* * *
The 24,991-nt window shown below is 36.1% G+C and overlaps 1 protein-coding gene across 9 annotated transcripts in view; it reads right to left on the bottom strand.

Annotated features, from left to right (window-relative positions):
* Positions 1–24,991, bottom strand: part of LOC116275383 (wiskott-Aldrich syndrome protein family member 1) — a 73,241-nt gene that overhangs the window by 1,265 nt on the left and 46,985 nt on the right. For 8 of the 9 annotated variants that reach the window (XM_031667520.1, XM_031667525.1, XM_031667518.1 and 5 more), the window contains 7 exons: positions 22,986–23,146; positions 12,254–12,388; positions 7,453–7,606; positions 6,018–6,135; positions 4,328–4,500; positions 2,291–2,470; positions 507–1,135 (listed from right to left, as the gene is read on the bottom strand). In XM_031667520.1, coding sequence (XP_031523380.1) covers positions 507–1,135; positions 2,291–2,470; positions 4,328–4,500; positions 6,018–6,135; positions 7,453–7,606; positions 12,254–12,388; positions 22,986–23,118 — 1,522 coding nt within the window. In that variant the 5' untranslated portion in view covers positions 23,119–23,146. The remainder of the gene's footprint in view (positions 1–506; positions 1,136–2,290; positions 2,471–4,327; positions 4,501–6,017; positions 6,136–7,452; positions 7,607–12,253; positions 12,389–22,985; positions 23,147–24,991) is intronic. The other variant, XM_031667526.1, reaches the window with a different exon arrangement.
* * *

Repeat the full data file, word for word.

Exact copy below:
The 24,991-nt window shown below is 36.1% G+C and overlaps 1 protein-coding gene across 9 annotated transcripts in view; it reads right to left on the bottom strand.

Annotated features, from left to right (window-relative positions):
* Positions 1–24,991, bottom strand: part of LOC116275383 (wiskott-Aldrich syndrome protein family member 1) — a 73,241-nt gene that overhangs the window by 1,265 nt on the left and 46,985 nt on the right. For 8 of the 9 annotated variants that reach the window (XM_031667520.1, XM_031667525.1, XM_031667518.1 and 5 more), the window contains 7 exons: positions 22,986–23,146; positions 12,254–12,388; positions 7,453–7,606; positions 6,018–6,135; positions 4,328–4,500; positions 2,291–2,470; positions 507–1,135 (listed from right to left, as the gene is read on the bottom strand). In XM_031667520.1, coding sequence (XP_031523380.1) covers positions 507–1,135; positions 2,291–2,470; positions 4,328–4,500; positions 6,018–6,135; positions 7,453–7,606; positions 12,254–12,388; positions 22,986–23,118 — 1,522 coding nt within the window. In that variant the 5' untranslated portion in view covers positions 23,119–23,146. The remainder of the gene's footprint in view (positions 1–506; positions 1,136–2,290; positions 2,471–4,327; positions 4,501–6,017; positions 6,136–7,452; positions 7,607–12,253; positions 12,389–22,985; positions 23,147–24,991) is intronic. The other variant, XM_031667526.1, reaches the window with a different exon arrangement.